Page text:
That C-123 crunched in a few minutes after Broderick landed. He had come up from Dong BaThin but Bao Loc was socked-in as it often was in the morning. I heard him circling around and called him on the FM radio. I told him there was a hole just working its way over the airfield and if he did an FM home he'd be able to find it and come on down. That worked out fine and he found his way down, but what none of us knew was that this VNAF 123 was buzzing around up there, also looking for a way down. When he saw the Huey circle down through the hole I guess he thought he had it made so he tried the same stunt.
Just about the time Jim's blade stopped, I looked up and saw this C-123 coming straight down toward the eastern end of the runway. He disappeared behind the crest of the runway and I figured it was curtains for him. Me and everyone else hanging around the gunships started running on the runway. All of a sudden, I felt the ground trembling, like a mild earthquake or something. A second later we could see the cockpit of the 123 rising above the runway crest like a full moon. The gear was wiped out and he was sliding on his belly.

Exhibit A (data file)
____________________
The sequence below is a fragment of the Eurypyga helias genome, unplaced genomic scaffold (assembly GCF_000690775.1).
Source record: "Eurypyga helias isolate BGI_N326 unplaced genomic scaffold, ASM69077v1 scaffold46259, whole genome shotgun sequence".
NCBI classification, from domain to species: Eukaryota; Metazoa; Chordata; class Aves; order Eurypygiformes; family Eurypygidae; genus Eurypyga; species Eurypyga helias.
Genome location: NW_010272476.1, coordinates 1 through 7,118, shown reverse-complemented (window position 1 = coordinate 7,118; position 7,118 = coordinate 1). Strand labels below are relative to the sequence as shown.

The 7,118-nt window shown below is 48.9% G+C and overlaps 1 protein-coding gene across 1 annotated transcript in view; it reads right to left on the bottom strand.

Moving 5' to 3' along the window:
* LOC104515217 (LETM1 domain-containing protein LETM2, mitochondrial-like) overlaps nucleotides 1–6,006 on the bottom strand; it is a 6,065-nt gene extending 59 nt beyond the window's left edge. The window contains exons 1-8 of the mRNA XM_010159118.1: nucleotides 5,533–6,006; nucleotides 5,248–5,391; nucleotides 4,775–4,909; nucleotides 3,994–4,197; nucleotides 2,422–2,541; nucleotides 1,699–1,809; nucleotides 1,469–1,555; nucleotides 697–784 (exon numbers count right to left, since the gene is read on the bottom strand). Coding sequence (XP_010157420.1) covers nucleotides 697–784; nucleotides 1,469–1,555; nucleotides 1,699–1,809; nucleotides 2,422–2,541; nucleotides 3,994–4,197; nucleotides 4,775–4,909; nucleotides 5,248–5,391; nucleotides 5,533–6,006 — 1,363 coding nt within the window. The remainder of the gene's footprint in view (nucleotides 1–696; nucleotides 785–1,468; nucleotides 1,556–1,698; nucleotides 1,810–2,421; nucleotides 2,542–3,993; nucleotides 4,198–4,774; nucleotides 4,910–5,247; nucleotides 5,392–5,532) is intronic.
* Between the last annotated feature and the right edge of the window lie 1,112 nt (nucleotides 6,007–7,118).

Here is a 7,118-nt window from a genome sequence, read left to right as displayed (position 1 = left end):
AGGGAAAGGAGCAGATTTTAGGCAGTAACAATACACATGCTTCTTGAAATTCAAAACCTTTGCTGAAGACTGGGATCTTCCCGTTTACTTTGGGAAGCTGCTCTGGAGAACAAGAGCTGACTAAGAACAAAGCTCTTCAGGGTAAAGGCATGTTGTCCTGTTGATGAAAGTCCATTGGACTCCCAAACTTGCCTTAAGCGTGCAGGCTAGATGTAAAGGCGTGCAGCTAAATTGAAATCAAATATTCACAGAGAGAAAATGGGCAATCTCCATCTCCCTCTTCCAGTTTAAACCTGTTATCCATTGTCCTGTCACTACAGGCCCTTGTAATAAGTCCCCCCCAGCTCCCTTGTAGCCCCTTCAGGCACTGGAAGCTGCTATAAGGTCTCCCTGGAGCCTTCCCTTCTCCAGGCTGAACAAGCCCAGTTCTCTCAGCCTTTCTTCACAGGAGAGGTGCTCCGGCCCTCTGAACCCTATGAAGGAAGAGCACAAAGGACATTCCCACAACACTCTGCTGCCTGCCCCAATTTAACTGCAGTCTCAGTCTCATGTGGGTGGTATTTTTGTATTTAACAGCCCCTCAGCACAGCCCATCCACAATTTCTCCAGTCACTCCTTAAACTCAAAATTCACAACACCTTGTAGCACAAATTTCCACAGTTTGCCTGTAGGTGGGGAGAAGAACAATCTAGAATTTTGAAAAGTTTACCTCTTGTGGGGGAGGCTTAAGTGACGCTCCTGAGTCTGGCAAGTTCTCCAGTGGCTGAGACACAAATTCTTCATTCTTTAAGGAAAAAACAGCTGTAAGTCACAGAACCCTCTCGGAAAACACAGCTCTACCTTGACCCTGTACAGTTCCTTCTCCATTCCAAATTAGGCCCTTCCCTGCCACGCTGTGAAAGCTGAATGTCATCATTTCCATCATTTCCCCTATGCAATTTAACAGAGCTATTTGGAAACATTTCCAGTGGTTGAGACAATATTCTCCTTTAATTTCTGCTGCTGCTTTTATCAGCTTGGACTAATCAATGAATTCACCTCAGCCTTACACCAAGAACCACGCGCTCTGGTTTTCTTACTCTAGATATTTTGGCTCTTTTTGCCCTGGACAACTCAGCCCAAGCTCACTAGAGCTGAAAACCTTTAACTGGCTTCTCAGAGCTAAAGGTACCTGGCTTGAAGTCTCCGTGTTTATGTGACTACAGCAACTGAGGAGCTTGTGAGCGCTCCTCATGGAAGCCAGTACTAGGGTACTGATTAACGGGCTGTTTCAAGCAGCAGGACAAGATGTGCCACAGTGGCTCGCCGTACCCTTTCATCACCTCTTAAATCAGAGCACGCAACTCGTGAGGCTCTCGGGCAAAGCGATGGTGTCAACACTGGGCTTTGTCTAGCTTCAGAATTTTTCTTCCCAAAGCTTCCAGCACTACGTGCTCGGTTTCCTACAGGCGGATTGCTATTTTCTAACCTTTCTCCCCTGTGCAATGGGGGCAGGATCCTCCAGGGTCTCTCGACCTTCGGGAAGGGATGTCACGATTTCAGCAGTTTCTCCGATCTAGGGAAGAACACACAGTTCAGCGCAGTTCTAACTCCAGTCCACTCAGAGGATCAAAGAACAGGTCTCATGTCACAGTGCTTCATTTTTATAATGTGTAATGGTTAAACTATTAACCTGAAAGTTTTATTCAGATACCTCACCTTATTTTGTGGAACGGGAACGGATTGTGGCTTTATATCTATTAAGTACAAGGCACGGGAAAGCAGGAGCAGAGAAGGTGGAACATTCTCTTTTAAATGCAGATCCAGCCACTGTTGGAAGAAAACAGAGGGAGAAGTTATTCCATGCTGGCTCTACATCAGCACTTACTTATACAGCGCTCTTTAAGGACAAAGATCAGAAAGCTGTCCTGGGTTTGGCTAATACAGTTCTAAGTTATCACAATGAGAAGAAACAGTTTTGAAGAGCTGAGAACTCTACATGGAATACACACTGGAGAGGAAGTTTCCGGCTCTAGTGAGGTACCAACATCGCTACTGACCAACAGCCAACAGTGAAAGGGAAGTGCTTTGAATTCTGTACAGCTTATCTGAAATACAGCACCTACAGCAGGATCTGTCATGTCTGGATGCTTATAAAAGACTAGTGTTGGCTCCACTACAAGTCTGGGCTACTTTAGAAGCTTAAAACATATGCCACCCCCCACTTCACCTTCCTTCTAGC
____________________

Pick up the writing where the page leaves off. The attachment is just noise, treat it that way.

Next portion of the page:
There was a Captain about 3 paces in front of me and somehow he managed to turn around in mid air and head back in the opposite direction at warp speed. The suction he created as he passed carried me the first 5 or 6 yards until I could get my own feet moving. I could hear the 123 hot on my heals as I sprinted past the gunships, all lined-up in a nice row. It suddenly occurred to me that they were all armed and loaded with fuel. I could see the impending explosion after the inevitable collision. That spurred me on to Olympic quality speed and I must have looked like a blurr as I went past the helicopters. I dove behind a dirt berm and cursed the fact that the buttons on my jungle fatigues prevented me from getting a little lower.
As I recall, the C-123 stopped about 8 feet short of the first C-Model. Just another day in-country.
CWO Fred Harms
Nov67 - Oct68
I was standing outside the tent in the company area when we first heard the plane. With the low overcast none of us thought that he would make an approach. Suddenly, we could hear the RPM on his props building. He broke through the clouds and it was obvious from our position that he would not be able to flare and stop his high rate of descent. The plane hit the end of the runway then bounced back into the air. At the top of the bounce he must have reversed thrust on the props. It seemed like he almost stopped but when it hit the second time it continued to slide. We held our breaths as it slid towards the Sidekicks. Thank goodness it stopped short!
CWO Jim Koch
Nov67 - Aug68